We couldn’t be more delighted to offer this very rare and exceptional organic green tea grown in the United States. Cultivated on the misty slopes of the tallest mountain in the Pacific Ocean, this tea is harvested and manufactured in micro-lots on the Mauna Kea Tea Farm in Hawaii. Its namesake, Mauna Kea (pronounced “MOUN-na KAY-a”), means “white mountain” and provides a rich base of volcanic soil for this small, family-owned tea farm tucked away at 2,000 ft above sea level on the Hamakua Coast of the Big Island.
Handpicked from the newest spring growth and pan-fired, this premium Hawaiian organic tea is a work of art. Each dried twist reminds of a bonsai limb artfully created to reveal the whole leaf and bud. Its uniform dark green color tinged with a slight bluish hue is tipped with a silver bud. The nose catches a wild greens aroma with floral notes. The brew is a beautifully clear, light yellow-green that is subtly complex: delicate; smooth; buttery; green; and sweet. Enjoy the slight dryness felt on the backend and note how it becomes more astringent as it cools. A true delight!
The organic certified Mauna Kea Tea Farm uses Masanobu Fukuoka Natural Farming. With a belief that the farm is ultimately a self-sustaining ecosystem, Mauna Kea employs a completely natural approach to farming using only weeds, cover crops, and mulch to increase fertility.
Ingredients: organic USA green tea
Serving Size: one and one-half tablespoons (1.5) per 8 oz cup of water
Aubrey Says: This tea has an umami that is similar to that of a Japanese Sencha and Gyokuro, but without the strong astringency.
Jeremy Says: Finally, a USA-grown green tea that can stand up to its international counterparts.
Posted by Unknown on 8th Oct 2014
The service at your company is excellent.
This green tea in my opinion is like no other.
It also seems to help somewhat with weight loss and gives you some extra energy.
Thank you so much for having this Green Tea that is made in the United States.
Posted by Alison on 7th Aug 2014
I tend to brew hotter than recommendations, because I like to bring out a little bitterness and astringency. This tea has very little. It is incredibly smooth with a clean finish, and tastes a bit vegetal.
The leaves unroll and fan out whole. Most of the leaves are about an inch to an inch and a quarter long when fully extended (which gives you an idea of maturity, and also the delicate way they must be harvested and packaged).
I took photos of the leaves and brewing and have a more detailed review in this Tumblr post of mine, if you are interested:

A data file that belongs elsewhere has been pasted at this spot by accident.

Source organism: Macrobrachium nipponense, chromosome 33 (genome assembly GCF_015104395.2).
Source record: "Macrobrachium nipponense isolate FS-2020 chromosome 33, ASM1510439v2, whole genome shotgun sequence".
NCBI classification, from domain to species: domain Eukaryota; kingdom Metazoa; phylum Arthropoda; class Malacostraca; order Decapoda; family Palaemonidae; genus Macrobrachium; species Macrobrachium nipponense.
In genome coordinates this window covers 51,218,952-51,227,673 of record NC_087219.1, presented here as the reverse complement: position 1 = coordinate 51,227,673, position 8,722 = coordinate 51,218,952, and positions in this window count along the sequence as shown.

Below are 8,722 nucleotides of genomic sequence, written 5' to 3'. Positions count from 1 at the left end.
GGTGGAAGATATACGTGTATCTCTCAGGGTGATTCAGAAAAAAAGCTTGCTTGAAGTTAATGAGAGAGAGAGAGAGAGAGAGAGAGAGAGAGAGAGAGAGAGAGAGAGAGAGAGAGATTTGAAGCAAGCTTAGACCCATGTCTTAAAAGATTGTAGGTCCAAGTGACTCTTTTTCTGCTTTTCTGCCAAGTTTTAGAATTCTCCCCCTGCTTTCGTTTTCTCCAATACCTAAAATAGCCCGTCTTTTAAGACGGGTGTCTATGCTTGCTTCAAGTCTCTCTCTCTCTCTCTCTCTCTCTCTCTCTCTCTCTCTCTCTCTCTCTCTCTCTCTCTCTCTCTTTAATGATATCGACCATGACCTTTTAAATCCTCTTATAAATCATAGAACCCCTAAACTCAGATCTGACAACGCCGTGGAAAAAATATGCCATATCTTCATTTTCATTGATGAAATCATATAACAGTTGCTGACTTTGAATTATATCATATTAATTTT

Posted by Unknown on 13th Mar 2014
I have been drinking green tea for awhile now and I would have to say this is one of the best teas I have had. I love it!
We at Arbor Teas firmly believe that tea should be brewed to suit your personal taste. With that being said, here are some recommendations to get you started, but please remember you can make adjustments based on your own personal taste.
There are three main considerations when brewing tea: quantity of tea, water temperature and steeping time.
Quantity of tea: one and one-half tablespoons (1.5) per 8 oz cup of water
Water temperature: use water that has been heated until bubbles begin to form on the bottom of the pot (180° F)
Steeping time: 2-3 minutes
Tip #1: Use fresh water whenever possible - water that has been sitting in your kettle overnight may impart a flat or stale taste to your tea. Be careful not to boil your water for too long. Over boiled water can sometimes impart an unwanted taste.
Tip #2: Keep in mind that brewing your tea for too long can extract undesirable bitterness from the leaves, so steeping time matters! For a stronger brew, don’t steep longer, just use more tea.
Learn more from our step-by-step guides on how to brew loose leaf tea, how to make iced tea, and how to make tea lattes. And don’t forget to check out our Eco-Brewing Tips, too!
There are five significant components found in all tea from the plant camellia sinensis: essential oils, which are the source of tea’s delicious flavor and aroma; polyphenols, which are antioxidants that provide the tea’s brisk flavor and many of its health benefits; phytonutrients, which are small amounts of vitamins, minerals, and amino acids including L-theanine (a very rare molecule that has been found in only three sources including camellia sinensis!) ; enzymes; and methylxanthines, which are a family of alkaloids that include caffeine. Each of these components work differently in the human body and a full description is best left to a medical journal. However, recent research exploring the potential health attributes of tea is leading many scientists to agree that tea, may contribute positively to a healthy lifestyle.
Some research comparing different types of tea has shown that the manufacturing process does affect the level of antioxidants present in the final tea leaf. According to a 2006 review of the beneficial effects of green tea in the Journal of American College of Nutrition, when comparing dry leaves, unoxidized green tea retains more antioxidants than black, oolong, or pu-erh. The catechin (or antioxidant) that displays the greatest increase in green tea when compared to the black, oolong and pu-erh is EGCG (epigallocatechin-3-gallate). (Reference: "Beneficial Effects of Green Tea - A Review" Journal of the American College of Nutrition, Vol 25, No 2 (2006))
For a more in-depth discussion of Tea and Health Benefits check here.
For a more in-depth discussion of Tea and Caffeine check here.